Verizon Communications has agreed to pay US$130 billion (A$144 billion) to buy Vodafone out of its US wireless business, bringing an end to an often fractious 14-year marriage.
The deal in cash and stock will give Verizon full access to the profits from the United States' largest mobile operator, handing it fresh firepower to invest in superfast mobile networks and fend off challengers in a market expected to become more competitive.
For the British group, the accord will allow it to return 71 percent of the net proceeds - or US$84 billion including all of the stock - to shareholders while also ramping up investment in its networks to set itself apart from rivals.
The deal, in which Verizon will buy Vodafone's 45 percent stake in Verizon Wireless, is the defining event in the careers of Vittorio Colao and Lowell McAdam, the chief executives of Vodafone and Verizon. They had succeeded in rebuilding relations between the two sides, long strained by clashes about the Wireless dividend and who would eventually seize full ownership.
McAdam said the two men realised they were close to a deal after they spent the morning together in a hotel in San Francisco, chatting while on an exercise bike in the gym and later over breakfast.
The code name assigned to the deal was Project River. "
We were Hudson and they were the Thames," he said, referring to rivers in New York and London.
Under the terms, Vodafone will get US$58.9 billion in cash, US$60.2 billion in Verizon stock, and an additional US$11 billion from smaller transactions in a deal that is due to close in the first quarter of next year.
The deal will become the third largest announced deal in the world after Vodafone's US$203 billion takeover of Germany's Mannesmann in 1999 and AOL's US$181 billion acquisition of Time Warner the following year. Verizon has also managed to raise one of the largest ever financing packages at US$60 billion.
"We think we have a balanced approach here," Colao told reporters, adding that he was "super committed" to the next chapter of the company. "We are reducing our debt level which will enable the company to be very robust and take opportunities if they arise."
McAdam said simply that the time was right to buy.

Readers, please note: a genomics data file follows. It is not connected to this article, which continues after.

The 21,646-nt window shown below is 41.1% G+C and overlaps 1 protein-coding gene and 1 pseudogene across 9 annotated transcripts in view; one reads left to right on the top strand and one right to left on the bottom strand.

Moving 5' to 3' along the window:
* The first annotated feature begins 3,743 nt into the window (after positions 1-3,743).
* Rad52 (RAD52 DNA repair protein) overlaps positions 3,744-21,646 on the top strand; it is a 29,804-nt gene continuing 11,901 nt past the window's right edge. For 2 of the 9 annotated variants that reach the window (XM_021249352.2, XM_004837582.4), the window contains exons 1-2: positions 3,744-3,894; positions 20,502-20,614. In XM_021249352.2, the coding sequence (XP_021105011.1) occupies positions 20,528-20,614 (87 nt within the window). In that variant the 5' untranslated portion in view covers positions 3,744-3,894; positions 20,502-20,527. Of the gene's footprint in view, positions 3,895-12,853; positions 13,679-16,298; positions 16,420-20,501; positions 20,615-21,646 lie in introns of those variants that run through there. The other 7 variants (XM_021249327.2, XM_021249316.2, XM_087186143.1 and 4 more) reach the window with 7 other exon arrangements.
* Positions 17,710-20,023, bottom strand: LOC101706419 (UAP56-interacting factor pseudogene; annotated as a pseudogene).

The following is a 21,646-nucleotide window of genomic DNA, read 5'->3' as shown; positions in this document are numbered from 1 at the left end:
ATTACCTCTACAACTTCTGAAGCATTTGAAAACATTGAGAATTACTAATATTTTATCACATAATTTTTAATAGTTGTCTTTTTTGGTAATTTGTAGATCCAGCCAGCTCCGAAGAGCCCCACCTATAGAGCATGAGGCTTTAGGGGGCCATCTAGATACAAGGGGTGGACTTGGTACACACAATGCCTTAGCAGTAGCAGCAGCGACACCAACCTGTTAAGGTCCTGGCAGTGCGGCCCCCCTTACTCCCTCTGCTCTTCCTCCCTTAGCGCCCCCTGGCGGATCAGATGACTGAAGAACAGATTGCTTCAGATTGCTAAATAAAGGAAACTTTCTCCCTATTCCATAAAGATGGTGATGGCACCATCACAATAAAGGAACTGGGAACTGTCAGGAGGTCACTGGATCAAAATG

"Today's announcement is a major milestone for Verizon," he said. "We look forward to having full ownership of the industry leader in network performance, profitability and cash flow."
The final agreement follows years of speculation as to whether Vodafone, the world's second largest mobile operator, would leave or be forced out of the highly successful business.
Talks between the two sides picked up in earnest over the summer as Verizon grew concerned that its window of opportunity was closing, with interest rates due to rise and its own stock price declining. That prompted Verizon to raise the offer from the US$100 billion it had initially floated to close to Vodafone's asking price of US$130-$135 billion, sources said.
"Verizon finally got serious about paying a full price and then there was a lot of good will to work it out," one person familiar with the deal said.
"You have a window in the market where you can lock in a lot of funding at historically low interest rates. Part of the concern was that the window may not be there (forever)."
Both boards unanimously approved the sale.
Because the agreement places such a heavy debt burden on Verizon it could tie the company's hands if any other consolidation opportunities come up in the US market in the near term.
Since Verizon already had operational control of the wireless company, the deal is not expected to affect its 100 million customers, but its additional financial firepower once it has paid down some of the hefty debt load could help it compete more aggressively against its rivals.
Verizon said it expected the deal to immediately increase its earnings per share by about 10 percent.
While Vodafone will lose its best asset, it will get a war chest to reward shareholders, pay down debt and bolster its European operations, which are under pressure from recession and tough regulation.
It said it planned to launch a new investment phase dubbed Project Spring to improve its mobile and broadband networks across its networks in Europe and emerging markets such as India and South Africa.
After making one of the largest shareholder returns in history, Vodafone will be left with a US$30 billion cash pile. Some £6 billion (A$10 billion) will go to the Project Spring network investment program and the rest will be used to pay down debt, bringing down leverage to one times forward operating profit (EBITDA).
Vodafone spent £6.3 billion on network investment in its last fiscal year, so the further £6 billion spread over three years for Project Spring represents a significant new effort for the group.
Vodafone is not earmarking any of the cash for acquisitions, although Colao said that the group could always borrow later if attractive deal opportunities crop up that would create value for shareholders. Bankers and analysts had expected Vodafone to consider acquisitions in fixed-line assets in Europe after recent deals in Britain and Germany.
Both groups said they would now be in a position to increase their dividend. Vodafone will be left with a US tax liability of around US$5 billion.